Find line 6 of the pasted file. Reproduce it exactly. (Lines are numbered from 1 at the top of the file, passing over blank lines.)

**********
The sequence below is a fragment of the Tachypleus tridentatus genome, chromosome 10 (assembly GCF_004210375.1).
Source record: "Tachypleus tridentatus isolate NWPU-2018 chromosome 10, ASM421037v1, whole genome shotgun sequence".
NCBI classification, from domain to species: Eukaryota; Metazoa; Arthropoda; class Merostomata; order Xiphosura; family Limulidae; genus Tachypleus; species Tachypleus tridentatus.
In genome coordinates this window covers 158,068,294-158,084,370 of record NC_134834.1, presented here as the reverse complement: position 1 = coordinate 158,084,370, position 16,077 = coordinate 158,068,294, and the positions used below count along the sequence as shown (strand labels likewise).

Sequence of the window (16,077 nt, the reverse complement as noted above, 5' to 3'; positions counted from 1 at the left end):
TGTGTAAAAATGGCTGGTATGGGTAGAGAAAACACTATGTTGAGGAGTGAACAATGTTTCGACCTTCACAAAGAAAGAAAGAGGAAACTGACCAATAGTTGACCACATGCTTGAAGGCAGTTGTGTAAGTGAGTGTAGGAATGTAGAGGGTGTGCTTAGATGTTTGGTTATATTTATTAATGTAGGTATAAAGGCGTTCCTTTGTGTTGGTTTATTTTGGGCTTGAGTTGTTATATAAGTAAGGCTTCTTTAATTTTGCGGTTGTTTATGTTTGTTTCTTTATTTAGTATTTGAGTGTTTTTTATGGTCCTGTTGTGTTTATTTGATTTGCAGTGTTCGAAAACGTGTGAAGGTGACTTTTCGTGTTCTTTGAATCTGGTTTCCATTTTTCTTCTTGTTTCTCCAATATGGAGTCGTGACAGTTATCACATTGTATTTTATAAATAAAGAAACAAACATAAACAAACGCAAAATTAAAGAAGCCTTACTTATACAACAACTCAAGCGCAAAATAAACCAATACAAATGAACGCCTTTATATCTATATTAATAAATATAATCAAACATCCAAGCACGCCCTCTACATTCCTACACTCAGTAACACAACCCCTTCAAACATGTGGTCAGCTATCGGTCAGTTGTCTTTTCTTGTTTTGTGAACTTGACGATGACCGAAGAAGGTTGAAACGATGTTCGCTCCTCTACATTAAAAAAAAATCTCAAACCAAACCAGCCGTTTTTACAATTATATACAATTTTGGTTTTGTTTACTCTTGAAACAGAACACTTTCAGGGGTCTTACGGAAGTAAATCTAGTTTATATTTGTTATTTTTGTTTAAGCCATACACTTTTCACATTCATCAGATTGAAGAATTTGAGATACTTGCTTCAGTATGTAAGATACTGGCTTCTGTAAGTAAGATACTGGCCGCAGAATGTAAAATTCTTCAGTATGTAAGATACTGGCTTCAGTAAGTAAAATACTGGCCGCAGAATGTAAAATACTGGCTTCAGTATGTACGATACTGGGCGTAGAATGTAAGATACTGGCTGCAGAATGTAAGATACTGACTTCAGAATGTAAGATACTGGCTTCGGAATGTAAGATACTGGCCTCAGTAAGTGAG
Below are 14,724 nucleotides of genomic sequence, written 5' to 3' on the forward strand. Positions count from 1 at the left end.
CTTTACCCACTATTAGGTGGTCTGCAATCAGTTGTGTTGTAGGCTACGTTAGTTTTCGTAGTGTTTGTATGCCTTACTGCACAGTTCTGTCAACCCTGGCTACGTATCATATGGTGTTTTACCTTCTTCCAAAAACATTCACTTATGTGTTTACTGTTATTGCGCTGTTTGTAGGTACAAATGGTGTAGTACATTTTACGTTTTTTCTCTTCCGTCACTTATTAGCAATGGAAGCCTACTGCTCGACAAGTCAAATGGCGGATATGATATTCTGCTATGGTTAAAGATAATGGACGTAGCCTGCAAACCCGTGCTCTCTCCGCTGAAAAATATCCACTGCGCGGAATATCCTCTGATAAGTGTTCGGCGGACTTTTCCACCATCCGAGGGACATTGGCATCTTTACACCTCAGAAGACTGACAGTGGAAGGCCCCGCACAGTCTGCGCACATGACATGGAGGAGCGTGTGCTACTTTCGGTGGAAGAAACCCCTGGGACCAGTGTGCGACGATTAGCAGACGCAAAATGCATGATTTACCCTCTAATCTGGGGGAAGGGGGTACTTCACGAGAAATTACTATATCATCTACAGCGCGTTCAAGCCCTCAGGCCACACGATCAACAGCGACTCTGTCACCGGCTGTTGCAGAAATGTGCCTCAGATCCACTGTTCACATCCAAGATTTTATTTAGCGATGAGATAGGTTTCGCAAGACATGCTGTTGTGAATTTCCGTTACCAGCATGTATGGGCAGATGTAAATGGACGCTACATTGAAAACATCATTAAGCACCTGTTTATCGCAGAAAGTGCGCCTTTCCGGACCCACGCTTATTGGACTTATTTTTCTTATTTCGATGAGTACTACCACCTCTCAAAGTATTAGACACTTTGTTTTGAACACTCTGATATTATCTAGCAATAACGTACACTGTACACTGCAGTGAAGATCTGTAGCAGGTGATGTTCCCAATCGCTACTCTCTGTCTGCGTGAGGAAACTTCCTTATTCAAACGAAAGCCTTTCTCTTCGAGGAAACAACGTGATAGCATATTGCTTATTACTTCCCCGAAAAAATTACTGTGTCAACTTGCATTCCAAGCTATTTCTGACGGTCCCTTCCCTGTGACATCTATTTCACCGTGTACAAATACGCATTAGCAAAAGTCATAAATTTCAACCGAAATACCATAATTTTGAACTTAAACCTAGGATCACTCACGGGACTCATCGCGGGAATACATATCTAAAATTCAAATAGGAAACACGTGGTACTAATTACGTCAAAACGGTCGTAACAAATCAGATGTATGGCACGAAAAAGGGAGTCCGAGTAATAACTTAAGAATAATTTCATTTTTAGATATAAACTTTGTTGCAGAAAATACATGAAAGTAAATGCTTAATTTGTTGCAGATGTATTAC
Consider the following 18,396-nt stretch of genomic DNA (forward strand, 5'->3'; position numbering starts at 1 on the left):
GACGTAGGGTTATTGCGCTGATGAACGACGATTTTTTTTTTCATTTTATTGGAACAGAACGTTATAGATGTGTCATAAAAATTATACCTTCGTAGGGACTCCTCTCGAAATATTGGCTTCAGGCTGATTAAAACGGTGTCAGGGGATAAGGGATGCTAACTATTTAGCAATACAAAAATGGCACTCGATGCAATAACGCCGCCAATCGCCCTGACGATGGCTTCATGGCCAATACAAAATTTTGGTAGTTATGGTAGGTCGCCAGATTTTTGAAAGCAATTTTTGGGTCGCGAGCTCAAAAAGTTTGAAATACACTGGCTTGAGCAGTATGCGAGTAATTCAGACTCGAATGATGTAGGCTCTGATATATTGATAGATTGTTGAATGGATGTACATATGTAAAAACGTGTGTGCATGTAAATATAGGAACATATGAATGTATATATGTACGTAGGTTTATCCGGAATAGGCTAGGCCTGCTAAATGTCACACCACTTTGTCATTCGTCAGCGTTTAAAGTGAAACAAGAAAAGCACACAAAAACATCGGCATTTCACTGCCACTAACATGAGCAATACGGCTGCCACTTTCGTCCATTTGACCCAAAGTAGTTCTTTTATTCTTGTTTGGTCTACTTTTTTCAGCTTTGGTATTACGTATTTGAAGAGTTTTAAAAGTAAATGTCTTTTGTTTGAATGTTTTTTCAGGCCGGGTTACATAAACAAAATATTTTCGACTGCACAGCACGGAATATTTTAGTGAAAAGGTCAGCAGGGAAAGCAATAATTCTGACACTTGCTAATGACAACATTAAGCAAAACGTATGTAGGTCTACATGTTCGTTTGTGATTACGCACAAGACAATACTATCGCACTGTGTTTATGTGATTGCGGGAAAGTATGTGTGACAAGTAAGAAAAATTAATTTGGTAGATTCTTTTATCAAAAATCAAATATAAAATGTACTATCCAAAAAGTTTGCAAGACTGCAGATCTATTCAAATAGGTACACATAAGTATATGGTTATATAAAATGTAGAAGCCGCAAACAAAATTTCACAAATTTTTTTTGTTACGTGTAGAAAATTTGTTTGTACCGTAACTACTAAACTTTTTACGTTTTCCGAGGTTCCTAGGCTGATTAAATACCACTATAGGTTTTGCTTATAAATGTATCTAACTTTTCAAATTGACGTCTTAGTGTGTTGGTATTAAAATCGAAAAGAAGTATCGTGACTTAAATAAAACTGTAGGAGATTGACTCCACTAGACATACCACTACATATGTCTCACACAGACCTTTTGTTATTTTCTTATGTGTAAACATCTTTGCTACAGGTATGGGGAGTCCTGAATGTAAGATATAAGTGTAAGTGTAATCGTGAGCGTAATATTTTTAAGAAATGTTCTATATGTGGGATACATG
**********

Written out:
TGTGTAAAAATGGCTGGTATGGGTAGAGAAAACACTATGTTGAGGAGTGAACAATGTTTCGACCTTCACAAAGAAAGAAAGAGGAAACTGACCAATAGTTGACCACATGCTTGAAGGCAGTTGTGTAAGTGAGTGTAGGAATGTAGAGGGTGTGCTTAGATGTTTGGTTATATTTATTAATGTAGGTATAAAGGCGTTCCTTTGTGTTGGTTTATTTTGGGCTTGAGTTGTTATATAAGTAAGGCTTCTTTAATTTTGCGGTTGTTTATGTTTGTTTCTTTATTTAGTATTTGAGTGTTTTTTATGGTCCTGTTGTGTTTATTTGATTTGCAGTGTTCGAAAACGTGTGAAGGTGACTTTTCGTGTTCTTTGAATCTGGTTTCCATTTTTCTTCTTGTTTCTCCAATATGGAGTCGTGACAGTTATCACATTGTATTTTATAAATAAAGAAACAAACATAAACAAACGCAAAATTAAAGAAGCCTTACTTATACAACAACTCAAGCGCAAAATAAACCAATACAAATGAACGCCTTTATATCTATATTAATAAATATAATCAAACATCCAAGCACGCCCTCTACATTCCTACACTCAGTAACACAACCCCTTCAAACATGTGGTCAGCTATCGGTCAGTTGTCTTTTCTTGTTTTGTGAACTTGACGATGACCGAAGAAGGTTGAAACGATGTTCGCTCCTCTACATTAAAAAAAAATCTCAAACCAAACCAGCCGTTTTTACAATTATATACAATTTTGGTTTTGTTTACTCTTGAAACAGAACACTTTCAGGGGTCTTACGGAAGTAAATCTAGTTTATATTTGTTATTTTTGTTTAAGCCATACACTTTTCACATTCATCAGATTGAAGAATTTGAGATACTTGCTTCAGTATGTAAGATACTGGCTTCTGTAAGTAAGATACTGGCCGCAGAATGTAAAATTCTTCAGTATGTAAGATACTGGCTTCAGTAAGTAAAATACTGGCCGCAGAATGTAAAATACTGGCTTCAGTATGTACGATACTGGGCGTAGAATGTAAGATACTGGCTGCAGAATGTAAGATACTGACTTCAGAATGTAAGATACTGGCTTCGGAATGTAAGATACTGGCCTCAGTAAGTGAG